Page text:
I just cut the fruit in half, removed the pits, dredged it in some sugar, tossed in about a tablespoon of cornstarch, a pinch of nutmeg, and tossed the mixture into a double pie crust and baked it. It was always great, and the skins were not noticeable.

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You could sub apricots with no problem in this mango-strawberry tarte Tatin that I blogged about recently--

http://familyoffood.blogspot.com/2009/06/m...-down-tart.html

For the crust I used the tarte shell recipe in the _Les Halles Cookbook_ more or less, but you could use any shortbread crust you're comfortable with.

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Here is my favorite use for either pears, peaches or apricots as a tart.

Pear Frangiapane Tart

Recipe By :

Serving Size : 12 Preparation Time :0:00

Categories : Pastries and pies Desserts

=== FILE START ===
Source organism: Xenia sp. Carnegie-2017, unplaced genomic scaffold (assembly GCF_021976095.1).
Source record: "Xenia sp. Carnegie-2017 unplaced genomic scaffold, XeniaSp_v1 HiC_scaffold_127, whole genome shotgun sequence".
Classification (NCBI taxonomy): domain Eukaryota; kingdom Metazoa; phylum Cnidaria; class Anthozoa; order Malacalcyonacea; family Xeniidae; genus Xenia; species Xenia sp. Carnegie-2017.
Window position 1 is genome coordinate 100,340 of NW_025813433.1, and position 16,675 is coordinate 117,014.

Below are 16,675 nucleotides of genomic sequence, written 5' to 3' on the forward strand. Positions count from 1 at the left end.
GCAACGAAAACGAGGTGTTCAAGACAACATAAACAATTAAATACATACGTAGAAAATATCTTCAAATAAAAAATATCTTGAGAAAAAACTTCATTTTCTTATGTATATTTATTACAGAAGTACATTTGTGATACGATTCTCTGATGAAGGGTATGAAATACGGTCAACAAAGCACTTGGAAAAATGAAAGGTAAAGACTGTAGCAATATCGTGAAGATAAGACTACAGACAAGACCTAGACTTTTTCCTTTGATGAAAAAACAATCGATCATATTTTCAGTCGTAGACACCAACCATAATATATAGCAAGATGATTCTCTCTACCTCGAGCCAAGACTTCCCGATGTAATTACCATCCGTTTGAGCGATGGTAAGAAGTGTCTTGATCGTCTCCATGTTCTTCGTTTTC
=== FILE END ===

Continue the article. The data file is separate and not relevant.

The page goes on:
Amount Measure Ingredient -- Preparation Method

-------- ------------ --------------------------------

Apricot Glaze

1 1/2 cups apricots

1 1/2 cups sugar

1 tablespoon lemon juice

Tart Crust

1/2 cup butter

1/3 cup sugar

1 large egg

2 1/4 cups flour

Fruit --

3 large pears, peaches, or apricots

2 cups sugar

2 cups water

rind of one lemon, in strips

1 inch piece cinnamon

5 cloves

Almond Filling

8 ounces Almond paste 3

1/4 cup sugar

8 ounces butter

3 large eggs

1/2 cup flour

1 tablespoon kirsch

1 teaspoon almond extract

Apricot Glaze - boil together for 20 to 25 minutes until jells. Strain out glaze from jam.